Changes to justice system will affect those working in FE colleges

Recent policy changes to keep more young offenders out of custody will affect those working at FE colleges, says Sally Alexander

The prisons and courts bill published today promises to “enshrine into law that a key purpose of prison is to reform and rehabilitate offenders, as well as punish them for the crimes they have committed”. 

Having worked in offender learning for 25 years, and currently at an FE college that supports some of the most challenged young learners in Milton Keynes, it has been interesting to observe a similar trend in recent times across the system at large, including youth justice. For example, the numbers of young people in custody have shrunk from 3,000 in 2008 to 900 in 2015, reflecting a change in policy to remove police targets for bringing minor offences to justice.

This drive to keep young offenders out of custody is likely to affect all those working in further education, so it is important for colleges to understand the context.

One of the recent reports that may prove influential is Charlie Taylor’s ‘Review of the Youth Justice System’, which was published in December 2016.

We can have an impact on changing their lives around

In line with recent policy changes, the review recommends that children need to be offered support in the community for all but the most serious crimes, as contact with the formal youth justice system is likely to reinforce offending behaviour.

Mr Taylor’s review expresses a real determination to use the skills that colleges and schools can bring to the table to help keep young offenders out of the custodial system. He suggests that power be devolved to local authorities, bringing together all relevant parties – parents, health, social care, housing and of course, education – to create a comprehensive plan to meet the child’s individual need.

As an FE college, we experience the value of cross-partner working to achieve solutions for our most challenging young learners. This has not always been smooth, and we have not always been involved in the process. Interestingly, however, since the publication of this review, our local authority is starting to involve our college formally as a part of these young learners’ plans.

At the same time, these learners are presenting far more challenging behaviours, suggesting there is a push to keep these young people out of custody wherever possible. This poses issues for a college, but we manage and assess the risks with the partners involved in the plan. If we genuinely work together, we can have an impact on keeping these children out of custody and changing their lives around.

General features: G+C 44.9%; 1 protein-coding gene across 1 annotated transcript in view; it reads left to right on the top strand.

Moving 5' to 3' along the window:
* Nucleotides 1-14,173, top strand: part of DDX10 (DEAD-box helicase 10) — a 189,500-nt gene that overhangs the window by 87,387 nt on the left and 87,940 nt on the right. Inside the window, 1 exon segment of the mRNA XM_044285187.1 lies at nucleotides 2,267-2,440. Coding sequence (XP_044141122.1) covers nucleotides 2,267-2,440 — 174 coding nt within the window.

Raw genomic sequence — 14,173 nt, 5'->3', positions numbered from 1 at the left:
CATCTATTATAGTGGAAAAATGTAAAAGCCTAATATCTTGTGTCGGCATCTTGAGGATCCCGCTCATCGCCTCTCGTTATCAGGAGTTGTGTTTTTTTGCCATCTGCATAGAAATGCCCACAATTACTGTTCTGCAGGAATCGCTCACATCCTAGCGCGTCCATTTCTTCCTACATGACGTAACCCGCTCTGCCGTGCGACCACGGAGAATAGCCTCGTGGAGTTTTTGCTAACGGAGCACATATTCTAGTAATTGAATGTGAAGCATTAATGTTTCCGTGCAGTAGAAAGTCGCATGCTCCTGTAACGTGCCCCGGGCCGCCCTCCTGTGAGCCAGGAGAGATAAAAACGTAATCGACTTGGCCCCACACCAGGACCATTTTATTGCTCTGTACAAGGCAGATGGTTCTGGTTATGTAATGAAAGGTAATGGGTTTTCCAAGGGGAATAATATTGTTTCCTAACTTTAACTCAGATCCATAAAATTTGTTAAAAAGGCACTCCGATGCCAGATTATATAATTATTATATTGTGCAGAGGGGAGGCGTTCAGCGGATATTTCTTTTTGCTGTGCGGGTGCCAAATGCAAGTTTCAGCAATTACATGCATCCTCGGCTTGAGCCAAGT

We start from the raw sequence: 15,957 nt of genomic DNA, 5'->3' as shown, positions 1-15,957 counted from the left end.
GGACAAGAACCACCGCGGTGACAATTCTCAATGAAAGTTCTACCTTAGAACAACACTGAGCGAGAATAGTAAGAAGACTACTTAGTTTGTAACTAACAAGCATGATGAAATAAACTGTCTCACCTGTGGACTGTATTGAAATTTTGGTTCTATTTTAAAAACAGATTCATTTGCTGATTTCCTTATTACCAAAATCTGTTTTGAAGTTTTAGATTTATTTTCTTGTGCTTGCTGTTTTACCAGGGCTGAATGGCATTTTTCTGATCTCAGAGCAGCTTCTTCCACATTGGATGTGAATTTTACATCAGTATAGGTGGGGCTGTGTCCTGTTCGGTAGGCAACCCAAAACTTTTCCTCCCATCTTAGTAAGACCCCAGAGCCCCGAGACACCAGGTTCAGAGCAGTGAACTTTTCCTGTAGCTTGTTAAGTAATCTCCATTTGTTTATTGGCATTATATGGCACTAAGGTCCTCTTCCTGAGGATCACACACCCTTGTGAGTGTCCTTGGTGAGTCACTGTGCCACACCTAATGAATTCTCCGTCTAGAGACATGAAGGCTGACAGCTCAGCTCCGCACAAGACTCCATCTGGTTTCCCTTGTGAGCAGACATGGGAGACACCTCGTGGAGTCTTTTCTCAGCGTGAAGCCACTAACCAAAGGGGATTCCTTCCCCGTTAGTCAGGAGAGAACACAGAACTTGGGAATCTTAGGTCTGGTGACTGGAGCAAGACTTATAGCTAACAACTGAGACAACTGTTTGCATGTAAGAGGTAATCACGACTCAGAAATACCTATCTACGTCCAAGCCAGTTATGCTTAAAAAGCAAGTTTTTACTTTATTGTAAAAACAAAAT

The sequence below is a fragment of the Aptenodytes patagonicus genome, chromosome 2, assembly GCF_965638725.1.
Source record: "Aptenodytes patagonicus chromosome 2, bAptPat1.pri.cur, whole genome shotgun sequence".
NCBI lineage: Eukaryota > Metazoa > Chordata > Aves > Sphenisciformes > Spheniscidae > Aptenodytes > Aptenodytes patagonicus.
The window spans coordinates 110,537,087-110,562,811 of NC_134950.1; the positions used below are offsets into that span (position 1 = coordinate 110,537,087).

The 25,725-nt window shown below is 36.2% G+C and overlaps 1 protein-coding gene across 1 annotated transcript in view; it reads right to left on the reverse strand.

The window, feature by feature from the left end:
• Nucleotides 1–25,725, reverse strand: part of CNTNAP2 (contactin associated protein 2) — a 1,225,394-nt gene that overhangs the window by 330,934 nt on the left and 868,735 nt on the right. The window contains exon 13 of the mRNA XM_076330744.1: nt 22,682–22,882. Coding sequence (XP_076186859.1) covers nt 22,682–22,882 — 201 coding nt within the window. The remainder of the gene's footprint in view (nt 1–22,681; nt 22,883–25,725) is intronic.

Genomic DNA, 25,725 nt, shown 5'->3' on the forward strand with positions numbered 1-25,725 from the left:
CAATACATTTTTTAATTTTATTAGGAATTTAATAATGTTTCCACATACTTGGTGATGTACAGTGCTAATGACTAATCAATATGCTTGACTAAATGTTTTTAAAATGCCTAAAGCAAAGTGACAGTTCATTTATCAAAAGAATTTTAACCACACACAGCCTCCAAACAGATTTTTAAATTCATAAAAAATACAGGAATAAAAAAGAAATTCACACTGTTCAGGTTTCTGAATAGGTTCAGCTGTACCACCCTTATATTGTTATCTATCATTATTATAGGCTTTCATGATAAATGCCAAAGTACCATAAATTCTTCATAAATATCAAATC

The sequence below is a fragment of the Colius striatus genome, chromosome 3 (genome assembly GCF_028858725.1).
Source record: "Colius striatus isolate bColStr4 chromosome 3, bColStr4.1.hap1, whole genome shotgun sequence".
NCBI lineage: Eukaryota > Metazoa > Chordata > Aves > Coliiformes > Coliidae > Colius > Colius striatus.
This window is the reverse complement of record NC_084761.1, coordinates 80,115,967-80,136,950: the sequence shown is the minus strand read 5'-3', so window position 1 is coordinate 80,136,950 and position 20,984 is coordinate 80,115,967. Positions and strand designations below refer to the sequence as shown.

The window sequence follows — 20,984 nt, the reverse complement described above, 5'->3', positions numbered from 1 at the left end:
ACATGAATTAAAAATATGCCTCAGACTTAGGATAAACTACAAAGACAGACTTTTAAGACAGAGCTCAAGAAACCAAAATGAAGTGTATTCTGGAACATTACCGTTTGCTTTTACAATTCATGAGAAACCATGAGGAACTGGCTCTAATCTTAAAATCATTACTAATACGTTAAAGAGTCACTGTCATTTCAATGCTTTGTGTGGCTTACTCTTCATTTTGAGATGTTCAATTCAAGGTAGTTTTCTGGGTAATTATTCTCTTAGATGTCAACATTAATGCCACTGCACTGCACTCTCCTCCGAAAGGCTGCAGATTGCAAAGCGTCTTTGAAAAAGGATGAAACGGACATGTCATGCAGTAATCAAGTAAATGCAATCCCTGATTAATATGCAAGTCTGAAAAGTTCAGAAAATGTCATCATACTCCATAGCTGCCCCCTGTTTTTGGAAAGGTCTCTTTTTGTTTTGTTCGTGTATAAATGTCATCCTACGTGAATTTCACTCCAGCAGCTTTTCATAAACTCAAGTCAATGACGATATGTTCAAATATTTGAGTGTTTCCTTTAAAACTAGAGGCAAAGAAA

If we keep them out of custody they are far less likely to reoffend

However, there will still be around 900 children who must enter custody and who, as a consequence, will be the most challenging to rehabilitate.

The report’s recommendation that we create secure schools for those placed in custody is one I fully support. As Mr Taylor says, “education needs to be central to our response to youth offending”.  

Under this plan, these children would be placed in establishments where education is the main driver. Instead of trying to squeeze education into a strict and often unforgiving prison regime, we would create secure schools of 60-70 children, where all of the staff, be they education, health or support workers, would be trained to manage and deal with challenging behaviours. All children would have individualised learning programmes with a focus on quality educational provision including maths, English, and programmes leading to real employment or further learning opportunities pre- and on release.  

And here is the interesting parallel with the new prisons and courts bill, which highlights a need to address prisoners’ maths and English skills and to help secure them employment on release. Whether for children or adults, the effective approach to supporting prisoner rehabilitation is placing education and learning at the heart of what we do.

However, to return to the young offenders, it is essential to remember they are children, often as young as 12 or 13. If we keep them out of custody they are far less likely to reoffend, and more likely to have a positive result through joined-up locally-led interventions, in particular involving local colleges and schools. This will both keep the public safe and give these children a chance in life.

Sally Alexander is executive director of offender learning at Milton Keynes college

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